Monday, February 12, 2007

Is Trust (Fiducia) a Component of Faith or a Synonym for Faith?

Gordon H. Clark explains in What is Saving Faith (p. 47):

“The crux of the difficulty with the popular analysis of faith into notitia (understanding), assensus (assent), and fiducia (trust), is that fiducia comes from the same root as fides (faith). The Latin fide is not a good synonym for the Greek pisteuoo. Hence this popular analysis reduces to the obviously absurd definition that faith consists of understanding, assent, and faith. Something better than this tautology must be found.”

Or as Dr. Bob Wilkin explained in his debate with Dr. James White:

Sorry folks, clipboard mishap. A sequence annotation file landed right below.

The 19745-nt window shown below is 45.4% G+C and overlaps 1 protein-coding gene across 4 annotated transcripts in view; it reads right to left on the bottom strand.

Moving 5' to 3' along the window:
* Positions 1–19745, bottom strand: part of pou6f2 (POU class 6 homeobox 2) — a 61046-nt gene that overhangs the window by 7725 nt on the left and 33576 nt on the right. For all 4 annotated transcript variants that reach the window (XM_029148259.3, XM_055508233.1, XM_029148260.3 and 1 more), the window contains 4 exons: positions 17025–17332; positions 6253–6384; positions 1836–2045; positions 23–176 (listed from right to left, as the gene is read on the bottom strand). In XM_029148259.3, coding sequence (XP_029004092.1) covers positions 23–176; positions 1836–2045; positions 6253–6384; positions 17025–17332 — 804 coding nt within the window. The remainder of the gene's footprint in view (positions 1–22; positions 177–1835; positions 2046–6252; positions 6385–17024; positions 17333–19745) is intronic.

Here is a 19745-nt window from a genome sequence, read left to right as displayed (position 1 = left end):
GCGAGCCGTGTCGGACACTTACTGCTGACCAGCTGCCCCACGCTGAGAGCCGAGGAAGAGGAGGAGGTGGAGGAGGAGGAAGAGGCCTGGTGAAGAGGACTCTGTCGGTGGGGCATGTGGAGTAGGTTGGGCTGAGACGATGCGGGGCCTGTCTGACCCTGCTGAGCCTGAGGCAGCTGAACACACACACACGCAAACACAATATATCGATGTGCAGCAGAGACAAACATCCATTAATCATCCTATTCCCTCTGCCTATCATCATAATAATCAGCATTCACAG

[Begin] You’ve heard the old line: notitia, assensus, fiducia. That’s understanding, acceptance, and trust. Gordon Clark points out that fiducia is a synonym for faith. And so when you say “understanding, acceptance, and trust,” that’s like saying, “understanding, acceptance, and faith.” You can’t say that a part of something is the whole thing. It would be like saying that a car is made up of glass, metal, and automobile. Well, you can’t do that because an automobile is a car. Faith is fiducia. And so when he says that “you’re choosing to believe,” no, you don’t choose to believe. The evidence either convinces you or it doesn’t. And if the evidence convinces, you believe. [End]